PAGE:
Baylor's bowl hopes rest with Griffin (cont.)
Freeman initially won the battle, earning the starting nod for the season opener against the Demon Deacons, but Griffin was under center by the game's fourth series. A week later he passed for three TDs and ran for another in his first career start against Northwestern State. In his second start, Griffin put together a banner day on the ground against the Cougars, the first of four games in which he ran for at least 100 yards on the ground, including 102 against Oklahoma and 101 against the Longhorns. Griffin finished the season with 2,091 passing yards and 15 touchdowns along with 846 rushing yards and 13 running scores. Along the way, he managed to shake the nickname teammates saddled him with when he arrived on campus: "Track Guy."
"I just didn't listen to that," Griffin said. "I didn't take it as an insult but I wasn't satisfied with it either and gradually, that name has gone away." Whether he shuns the label or not, Giffin agrees his exploits in those other spikes have helped him on the football field. He says the foot speed and the balance it takes to clear the three-foot hurdles has aided his ability to break tackles -- but believe it or not, Griffin has never hurdled a defender at any level of football.
"I haven't hurdled anybody ever, playing football, but I'm an NCAA All-America hurdler, so you don't have to be a hurdler to go out on the football field and hurdle somebody," he said.
But you do have to be an All-America hurdler to do what Griffin did at the end of his first spring with the Bears.
As practice neared its conclusion, Griffin began working with the Bears track team (a plan he also expects to follow once practice ends on April 2 this spring) and won the 400-meter hurdles in the Big 12 Championships with the third-fastest time in Baylor history (49.22) before going on to finish third in the NCAA Outdoor Championships (49.55). Griffin went on to compete in the U.S. Olympic Trials, and when it came time to run at fabled Hayward Field in Eugene, Ore., Briles was on hand to watch Griffin finish 11th (49.38). The coach has never tried to dissuade the player he calls "the key cog" in his turnaround efforts from running track because he's never doubted Griffin's ability to handle the workload of two sports and classes. "He's so disciplined and he has a plan," Briles said.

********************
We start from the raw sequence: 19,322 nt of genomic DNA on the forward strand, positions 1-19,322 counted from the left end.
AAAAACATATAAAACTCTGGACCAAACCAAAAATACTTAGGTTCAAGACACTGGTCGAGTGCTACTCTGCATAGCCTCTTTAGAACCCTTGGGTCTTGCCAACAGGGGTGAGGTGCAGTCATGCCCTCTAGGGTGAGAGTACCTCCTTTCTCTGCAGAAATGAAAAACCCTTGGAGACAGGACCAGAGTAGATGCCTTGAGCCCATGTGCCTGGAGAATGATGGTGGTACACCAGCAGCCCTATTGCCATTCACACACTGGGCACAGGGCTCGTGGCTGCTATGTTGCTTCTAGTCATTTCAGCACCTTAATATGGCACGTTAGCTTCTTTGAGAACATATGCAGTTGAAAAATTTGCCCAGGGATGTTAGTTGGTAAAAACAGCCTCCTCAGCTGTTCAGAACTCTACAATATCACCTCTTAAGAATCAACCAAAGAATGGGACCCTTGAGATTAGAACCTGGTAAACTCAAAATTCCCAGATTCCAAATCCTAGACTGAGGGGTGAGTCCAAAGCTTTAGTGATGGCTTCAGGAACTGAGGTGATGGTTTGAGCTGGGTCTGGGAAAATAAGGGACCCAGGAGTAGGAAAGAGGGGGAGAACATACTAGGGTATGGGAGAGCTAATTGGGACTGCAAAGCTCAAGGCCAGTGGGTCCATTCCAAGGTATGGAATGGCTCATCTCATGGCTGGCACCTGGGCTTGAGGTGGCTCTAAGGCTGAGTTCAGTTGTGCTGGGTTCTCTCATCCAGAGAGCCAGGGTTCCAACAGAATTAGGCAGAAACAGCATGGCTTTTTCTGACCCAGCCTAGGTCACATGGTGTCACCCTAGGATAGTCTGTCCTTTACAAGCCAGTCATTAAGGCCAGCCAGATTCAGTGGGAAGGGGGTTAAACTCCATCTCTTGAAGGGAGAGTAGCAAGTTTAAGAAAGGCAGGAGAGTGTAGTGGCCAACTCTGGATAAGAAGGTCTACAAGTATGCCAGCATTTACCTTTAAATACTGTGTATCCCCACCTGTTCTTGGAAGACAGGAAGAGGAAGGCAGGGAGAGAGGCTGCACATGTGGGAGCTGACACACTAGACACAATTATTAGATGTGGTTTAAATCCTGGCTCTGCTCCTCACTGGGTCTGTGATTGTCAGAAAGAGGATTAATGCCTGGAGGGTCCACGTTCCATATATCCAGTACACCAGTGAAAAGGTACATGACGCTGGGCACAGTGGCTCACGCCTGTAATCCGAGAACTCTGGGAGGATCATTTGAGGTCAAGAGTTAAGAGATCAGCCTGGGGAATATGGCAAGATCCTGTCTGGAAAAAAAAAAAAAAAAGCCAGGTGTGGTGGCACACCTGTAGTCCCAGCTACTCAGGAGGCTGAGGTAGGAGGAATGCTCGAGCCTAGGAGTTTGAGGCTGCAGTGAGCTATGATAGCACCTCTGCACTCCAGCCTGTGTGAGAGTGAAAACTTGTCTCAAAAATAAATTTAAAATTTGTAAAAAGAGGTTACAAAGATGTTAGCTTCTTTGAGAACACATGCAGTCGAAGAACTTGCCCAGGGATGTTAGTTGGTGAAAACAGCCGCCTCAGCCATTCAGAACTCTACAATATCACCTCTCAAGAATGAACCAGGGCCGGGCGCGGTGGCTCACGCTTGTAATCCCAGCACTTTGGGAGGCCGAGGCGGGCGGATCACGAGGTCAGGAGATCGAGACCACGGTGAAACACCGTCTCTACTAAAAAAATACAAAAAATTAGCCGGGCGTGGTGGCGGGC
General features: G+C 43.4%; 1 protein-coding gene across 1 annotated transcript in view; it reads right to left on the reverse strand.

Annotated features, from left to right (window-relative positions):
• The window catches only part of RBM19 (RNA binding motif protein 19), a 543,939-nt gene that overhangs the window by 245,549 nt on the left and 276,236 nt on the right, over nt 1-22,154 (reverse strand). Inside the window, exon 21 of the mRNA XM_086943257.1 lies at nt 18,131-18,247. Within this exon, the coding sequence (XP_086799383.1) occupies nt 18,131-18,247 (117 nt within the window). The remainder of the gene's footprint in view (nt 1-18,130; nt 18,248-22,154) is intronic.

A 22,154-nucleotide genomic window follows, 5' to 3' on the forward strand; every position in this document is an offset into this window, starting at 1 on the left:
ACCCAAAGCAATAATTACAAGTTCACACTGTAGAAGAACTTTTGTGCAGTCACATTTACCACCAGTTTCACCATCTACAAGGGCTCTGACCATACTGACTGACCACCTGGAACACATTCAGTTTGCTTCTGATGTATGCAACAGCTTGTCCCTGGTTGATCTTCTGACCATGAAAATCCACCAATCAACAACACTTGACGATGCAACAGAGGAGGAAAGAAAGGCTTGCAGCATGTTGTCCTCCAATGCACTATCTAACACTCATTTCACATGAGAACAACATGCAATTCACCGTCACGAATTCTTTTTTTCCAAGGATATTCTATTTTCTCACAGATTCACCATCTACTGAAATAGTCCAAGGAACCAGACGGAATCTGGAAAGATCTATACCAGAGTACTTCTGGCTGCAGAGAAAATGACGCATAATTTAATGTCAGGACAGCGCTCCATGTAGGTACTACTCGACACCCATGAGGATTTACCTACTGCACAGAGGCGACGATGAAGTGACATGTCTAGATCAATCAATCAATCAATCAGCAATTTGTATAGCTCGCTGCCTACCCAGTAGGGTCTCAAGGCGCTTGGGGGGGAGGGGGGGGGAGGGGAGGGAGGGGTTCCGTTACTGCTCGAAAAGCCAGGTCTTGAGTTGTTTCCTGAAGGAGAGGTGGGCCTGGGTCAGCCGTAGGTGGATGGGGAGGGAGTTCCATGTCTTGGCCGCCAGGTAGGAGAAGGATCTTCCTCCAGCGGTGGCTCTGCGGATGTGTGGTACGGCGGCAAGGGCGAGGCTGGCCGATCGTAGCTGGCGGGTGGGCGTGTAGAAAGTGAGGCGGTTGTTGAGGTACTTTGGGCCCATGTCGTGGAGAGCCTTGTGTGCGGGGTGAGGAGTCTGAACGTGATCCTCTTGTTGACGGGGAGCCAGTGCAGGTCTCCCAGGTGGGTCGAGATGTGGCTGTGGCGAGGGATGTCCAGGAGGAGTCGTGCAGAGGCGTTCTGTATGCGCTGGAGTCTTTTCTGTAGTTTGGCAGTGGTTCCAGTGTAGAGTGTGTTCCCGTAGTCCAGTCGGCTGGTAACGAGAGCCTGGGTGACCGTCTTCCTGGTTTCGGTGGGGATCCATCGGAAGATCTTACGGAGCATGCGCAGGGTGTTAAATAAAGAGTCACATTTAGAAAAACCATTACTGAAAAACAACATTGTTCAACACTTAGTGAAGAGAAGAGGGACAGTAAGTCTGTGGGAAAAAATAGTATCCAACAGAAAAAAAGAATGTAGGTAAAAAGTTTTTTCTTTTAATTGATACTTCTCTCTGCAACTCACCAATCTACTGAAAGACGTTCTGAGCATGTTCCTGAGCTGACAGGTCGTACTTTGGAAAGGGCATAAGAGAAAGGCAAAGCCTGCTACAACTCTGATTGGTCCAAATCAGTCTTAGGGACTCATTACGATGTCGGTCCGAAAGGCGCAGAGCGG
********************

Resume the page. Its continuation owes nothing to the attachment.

Briles can thank Griffin's parents for that.
Robert Griffin Jr. and his wife Jacqueline were career military people who stressed the importance of hard work and education to Robert III and his sisters, Jihan and DeJon. After they had retired from the Army, the Griffins went back to college, with Robert Jr. earning a degree in psychology from Tarleton State in '07 and Jacqueline graduating from Mary Hardin-Baylor with a general studies degree in '06. "They've just instilled a lot of wisdom and character traits in me and my sisters," Robert III said. "We've just carried them along and just that determination that you're going to do whatever you set your mind to."
Come 2012, Griffin knows he'll have to decide whether he's setting his mind on the Olympics or the NFL, but for now Griffin has made rejuvenating Baylor football his focus.
Track folks often call the 400-meter the man's race because it requires a combination of speed, efficiency and the ability to maintain a constant stride pattern between hurdles. It tests one's capabilities to evenly distribute speed throughout the one-lap run and still have enough left to gain separation down those last crucial 100 meters. "It's a gut check and it checks your heart," Griffin said. "There's no hiding anything in the 400. If you're hurting, when you come down that last stretch, everyone will see it ... if you can tackle the man's race, you've done something."
In Baylor football's version of the man's race, the hurdle is clear: seven wins to reach a bowl and further transform a recently downtrodden program. Luckily for the Bears and their fans, few clear hurdles better than Griffin.
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